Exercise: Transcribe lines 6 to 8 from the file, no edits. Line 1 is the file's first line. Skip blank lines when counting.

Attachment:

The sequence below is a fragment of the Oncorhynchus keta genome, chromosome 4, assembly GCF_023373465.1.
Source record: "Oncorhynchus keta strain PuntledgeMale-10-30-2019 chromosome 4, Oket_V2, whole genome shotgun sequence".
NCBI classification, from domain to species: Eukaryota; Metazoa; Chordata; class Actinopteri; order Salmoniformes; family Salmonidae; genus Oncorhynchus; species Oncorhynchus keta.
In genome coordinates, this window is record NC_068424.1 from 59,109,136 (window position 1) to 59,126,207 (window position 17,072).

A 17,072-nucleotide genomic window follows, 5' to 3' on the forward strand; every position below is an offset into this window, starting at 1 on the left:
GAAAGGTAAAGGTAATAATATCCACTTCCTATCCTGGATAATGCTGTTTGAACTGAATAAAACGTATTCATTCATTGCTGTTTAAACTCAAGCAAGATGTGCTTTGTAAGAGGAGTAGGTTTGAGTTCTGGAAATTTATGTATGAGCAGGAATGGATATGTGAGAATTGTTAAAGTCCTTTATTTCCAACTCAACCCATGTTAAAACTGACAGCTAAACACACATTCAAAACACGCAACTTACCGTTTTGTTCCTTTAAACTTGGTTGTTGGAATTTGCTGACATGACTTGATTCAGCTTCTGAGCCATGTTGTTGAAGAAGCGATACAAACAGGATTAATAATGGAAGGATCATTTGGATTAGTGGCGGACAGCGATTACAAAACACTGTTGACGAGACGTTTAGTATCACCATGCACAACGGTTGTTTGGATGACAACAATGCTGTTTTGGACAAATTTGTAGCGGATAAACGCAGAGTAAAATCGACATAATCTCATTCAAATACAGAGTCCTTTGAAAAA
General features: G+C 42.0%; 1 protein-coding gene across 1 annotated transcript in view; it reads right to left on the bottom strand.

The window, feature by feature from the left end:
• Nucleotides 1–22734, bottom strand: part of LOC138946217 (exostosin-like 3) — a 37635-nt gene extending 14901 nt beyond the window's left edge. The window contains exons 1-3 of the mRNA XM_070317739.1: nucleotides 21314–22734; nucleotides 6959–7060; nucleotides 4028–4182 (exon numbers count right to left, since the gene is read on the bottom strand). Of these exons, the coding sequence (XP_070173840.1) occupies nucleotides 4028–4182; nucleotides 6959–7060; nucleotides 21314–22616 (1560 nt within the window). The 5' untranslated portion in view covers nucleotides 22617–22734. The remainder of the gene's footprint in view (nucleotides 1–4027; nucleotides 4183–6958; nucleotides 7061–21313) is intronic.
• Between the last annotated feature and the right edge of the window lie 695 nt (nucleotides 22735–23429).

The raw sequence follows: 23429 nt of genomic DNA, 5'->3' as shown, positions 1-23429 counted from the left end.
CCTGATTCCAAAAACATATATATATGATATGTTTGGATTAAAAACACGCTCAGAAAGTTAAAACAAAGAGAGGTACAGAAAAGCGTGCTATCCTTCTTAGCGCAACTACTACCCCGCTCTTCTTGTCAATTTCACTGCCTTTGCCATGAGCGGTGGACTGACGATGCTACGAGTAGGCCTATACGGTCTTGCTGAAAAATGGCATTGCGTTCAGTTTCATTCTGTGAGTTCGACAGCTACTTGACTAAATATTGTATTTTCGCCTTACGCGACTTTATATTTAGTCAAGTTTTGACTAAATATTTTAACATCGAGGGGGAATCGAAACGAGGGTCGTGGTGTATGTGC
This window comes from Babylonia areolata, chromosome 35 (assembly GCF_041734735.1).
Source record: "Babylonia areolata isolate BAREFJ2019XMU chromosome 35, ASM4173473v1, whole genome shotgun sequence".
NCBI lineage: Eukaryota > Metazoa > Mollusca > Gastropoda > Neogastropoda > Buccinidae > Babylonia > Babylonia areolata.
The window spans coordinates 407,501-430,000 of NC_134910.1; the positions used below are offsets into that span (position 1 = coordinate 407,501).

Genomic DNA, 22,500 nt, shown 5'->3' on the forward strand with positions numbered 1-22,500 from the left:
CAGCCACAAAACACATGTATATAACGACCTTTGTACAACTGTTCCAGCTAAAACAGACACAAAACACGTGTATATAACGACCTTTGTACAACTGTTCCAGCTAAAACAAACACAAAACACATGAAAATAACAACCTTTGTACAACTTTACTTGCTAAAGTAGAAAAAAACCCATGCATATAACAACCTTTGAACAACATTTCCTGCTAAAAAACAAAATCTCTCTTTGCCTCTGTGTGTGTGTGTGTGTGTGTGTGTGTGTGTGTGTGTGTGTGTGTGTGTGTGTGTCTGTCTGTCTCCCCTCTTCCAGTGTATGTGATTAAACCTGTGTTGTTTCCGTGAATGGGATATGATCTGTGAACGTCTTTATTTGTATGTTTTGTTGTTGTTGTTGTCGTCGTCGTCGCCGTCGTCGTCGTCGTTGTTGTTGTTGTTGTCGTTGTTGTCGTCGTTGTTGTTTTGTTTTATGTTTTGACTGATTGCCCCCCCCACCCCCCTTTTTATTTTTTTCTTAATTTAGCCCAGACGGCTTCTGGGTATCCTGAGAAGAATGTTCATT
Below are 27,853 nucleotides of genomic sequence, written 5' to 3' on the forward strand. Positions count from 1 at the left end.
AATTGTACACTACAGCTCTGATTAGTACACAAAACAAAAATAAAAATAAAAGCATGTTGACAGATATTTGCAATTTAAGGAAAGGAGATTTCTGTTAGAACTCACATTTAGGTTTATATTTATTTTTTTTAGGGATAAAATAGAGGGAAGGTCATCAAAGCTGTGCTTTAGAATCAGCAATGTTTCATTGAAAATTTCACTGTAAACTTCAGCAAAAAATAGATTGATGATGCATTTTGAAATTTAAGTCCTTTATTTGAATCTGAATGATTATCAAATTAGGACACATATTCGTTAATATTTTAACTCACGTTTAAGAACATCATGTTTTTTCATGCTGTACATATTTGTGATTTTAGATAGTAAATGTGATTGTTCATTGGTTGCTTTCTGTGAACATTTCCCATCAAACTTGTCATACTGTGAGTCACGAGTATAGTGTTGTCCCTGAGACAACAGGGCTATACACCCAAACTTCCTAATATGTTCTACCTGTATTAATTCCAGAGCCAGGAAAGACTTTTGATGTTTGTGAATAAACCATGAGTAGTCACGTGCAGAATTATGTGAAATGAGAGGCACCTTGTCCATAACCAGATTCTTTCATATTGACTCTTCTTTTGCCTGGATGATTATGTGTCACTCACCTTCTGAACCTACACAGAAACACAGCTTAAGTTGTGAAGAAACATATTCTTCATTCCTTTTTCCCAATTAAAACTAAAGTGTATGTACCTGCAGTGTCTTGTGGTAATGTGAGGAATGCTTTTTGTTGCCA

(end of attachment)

GAAAGGTAAAGGTAATAATATCCACTTCCTATCCTGGATAATGCTGTTTGAACTGAATAAAACGTATTCATTCATTGCTGTTTAAACTCAAGCAAGATGTGCTTTGTAAGAGGAGTAGGTTTGAGTTCTGGAAATTTATGTATGAGCAGGAATGGATATGTGAGAATTGTTAAAGTCCTTTATTTCCAACTCAACCCATGTTAAAACTGACAGCTAAACACACATTCAAAACACGCAACTTACCGTTTTGTTCCTTTAAACTTGGTTGTTGGAATTTGCTGACATGACTTGATTCAGCTTCTGAGCCATGTTGTTGAAGAAGCGATACAAACAGGATTAATAATGGAAGGATCATTTGGATTAGTGGCGGACAGCGATTACAAAACACTGTTGACGAGACGTTTAGTATCACCATGCACAACGGTTGTTTGGATGACAACAATGCTGTTTTGGACAAATTTGTAGCGGATAAACGCAGAGTAAAATCGACATAATCTCATTCAAATACAGAGTCCTTTGAAAAA
General features: G+C 42.0%; 1 protein-coding gene across 1 annotated transcript in view; it reads right to left on the bottom strand.

The window, feature by feature from the left end: